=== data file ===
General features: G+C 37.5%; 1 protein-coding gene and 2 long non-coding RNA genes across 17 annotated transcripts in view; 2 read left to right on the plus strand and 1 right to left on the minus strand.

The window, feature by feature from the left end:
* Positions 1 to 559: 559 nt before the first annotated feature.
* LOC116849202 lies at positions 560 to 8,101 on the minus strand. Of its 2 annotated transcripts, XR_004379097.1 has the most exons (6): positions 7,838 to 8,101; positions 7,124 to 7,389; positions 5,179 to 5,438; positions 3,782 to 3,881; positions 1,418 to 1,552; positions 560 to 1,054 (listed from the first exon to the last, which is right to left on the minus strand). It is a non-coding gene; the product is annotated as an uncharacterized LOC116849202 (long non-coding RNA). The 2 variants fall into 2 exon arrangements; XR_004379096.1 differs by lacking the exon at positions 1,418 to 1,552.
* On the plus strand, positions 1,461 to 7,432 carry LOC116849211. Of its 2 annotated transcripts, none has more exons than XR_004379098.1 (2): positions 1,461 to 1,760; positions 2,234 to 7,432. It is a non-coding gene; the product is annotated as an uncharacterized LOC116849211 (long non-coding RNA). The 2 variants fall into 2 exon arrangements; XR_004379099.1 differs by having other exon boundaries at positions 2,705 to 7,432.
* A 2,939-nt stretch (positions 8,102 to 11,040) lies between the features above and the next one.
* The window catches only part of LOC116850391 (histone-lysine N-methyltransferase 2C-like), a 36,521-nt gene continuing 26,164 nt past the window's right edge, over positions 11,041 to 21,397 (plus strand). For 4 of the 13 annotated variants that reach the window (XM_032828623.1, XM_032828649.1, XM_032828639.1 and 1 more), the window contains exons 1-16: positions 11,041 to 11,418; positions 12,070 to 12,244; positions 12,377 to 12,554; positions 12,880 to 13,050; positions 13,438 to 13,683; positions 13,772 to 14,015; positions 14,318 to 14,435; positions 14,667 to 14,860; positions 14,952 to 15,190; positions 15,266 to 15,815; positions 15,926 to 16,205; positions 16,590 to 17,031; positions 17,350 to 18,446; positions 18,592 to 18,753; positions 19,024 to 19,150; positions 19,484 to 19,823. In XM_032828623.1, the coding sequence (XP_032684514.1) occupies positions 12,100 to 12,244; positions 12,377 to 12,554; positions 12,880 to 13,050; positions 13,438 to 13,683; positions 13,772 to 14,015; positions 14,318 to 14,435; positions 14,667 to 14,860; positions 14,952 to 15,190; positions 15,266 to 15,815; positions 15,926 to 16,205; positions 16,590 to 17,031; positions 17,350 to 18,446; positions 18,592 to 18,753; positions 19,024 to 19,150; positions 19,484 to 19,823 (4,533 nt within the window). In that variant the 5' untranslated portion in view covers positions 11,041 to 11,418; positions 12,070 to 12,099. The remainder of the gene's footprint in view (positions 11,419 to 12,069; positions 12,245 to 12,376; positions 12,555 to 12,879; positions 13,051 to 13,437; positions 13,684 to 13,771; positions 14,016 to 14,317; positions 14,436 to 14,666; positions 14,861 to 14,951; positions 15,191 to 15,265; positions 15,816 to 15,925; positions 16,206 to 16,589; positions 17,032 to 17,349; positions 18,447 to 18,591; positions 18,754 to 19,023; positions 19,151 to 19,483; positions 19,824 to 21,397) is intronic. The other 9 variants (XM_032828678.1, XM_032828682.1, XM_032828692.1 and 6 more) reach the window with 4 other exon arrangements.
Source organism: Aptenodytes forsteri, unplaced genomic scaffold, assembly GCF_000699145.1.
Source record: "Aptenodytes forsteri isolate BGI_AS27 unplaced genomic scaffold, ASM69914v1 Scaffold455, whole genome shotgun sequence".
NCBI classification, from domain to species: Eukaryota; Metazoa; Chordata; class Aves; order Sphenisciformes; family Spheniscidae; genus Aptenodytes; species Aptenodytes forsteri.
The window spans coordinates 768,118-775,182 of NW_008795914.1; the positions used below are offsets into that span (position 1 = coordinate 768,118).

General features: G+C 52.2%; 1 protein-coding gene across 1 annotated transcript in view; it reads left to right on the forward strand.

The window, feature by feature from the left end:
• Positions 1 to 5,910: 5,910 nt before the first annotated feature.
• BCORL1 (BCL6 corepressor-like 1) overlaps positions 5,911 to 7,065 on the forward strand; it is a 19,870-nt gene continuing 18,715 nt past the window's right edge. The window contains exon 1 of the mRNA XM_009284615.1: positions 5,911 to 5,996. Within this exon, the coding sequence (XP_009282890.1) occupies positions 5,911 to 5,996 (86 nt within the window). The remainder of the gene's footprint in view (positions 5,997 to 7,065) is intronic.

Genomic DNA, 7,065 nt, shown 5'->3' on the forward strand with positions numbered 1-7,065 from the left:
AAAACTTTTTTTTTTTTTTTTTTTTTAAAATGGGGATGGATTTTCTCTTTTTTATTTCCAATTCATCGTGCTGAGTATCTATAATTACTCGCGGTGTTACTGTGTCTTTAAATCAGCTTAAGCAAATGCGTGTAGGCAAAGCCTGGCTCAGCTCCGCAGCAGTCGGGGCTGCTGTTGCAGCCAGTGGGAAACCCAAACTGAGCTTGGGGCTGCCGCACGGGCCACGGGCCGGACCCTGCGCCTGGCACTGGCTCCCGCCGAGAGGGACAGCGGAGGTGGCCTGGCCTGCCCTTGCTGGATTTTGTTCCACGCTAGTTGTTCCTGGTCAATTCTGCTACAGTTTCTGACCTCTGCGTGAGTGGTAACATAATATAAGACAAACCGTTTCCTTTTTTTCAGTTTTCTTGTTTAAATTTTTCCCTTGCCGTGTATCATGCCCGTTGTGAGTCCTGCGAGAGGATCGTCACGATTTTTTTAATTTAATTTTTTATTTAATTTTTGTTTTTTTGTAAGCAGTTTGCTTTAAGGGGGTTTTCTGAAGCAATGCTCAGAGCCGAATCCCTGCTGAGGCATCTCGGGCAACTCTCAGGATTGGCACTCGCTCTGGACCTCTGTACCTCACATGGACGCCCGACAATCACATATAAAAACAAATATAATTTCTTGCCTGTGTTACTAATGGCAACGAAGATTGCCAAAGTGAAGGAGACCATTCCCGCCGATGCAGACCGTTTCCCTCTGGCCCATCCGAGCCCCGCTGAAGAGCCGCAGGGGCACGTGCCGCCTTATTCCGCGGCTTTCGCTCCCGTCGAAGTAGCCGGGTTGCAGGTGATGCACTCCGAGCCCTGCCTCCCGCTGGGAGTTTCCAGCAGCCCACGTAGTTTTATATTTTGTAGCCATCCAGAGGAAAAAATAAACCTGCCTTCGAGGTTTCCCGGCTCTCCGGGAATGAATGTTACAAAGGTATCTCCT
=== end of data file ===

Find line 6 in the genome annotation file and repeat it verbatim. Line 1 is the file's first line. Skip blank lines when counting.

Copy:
* A 2,939-nt stretch (positions 8,102 to 11,040) lies between the features above and the next one.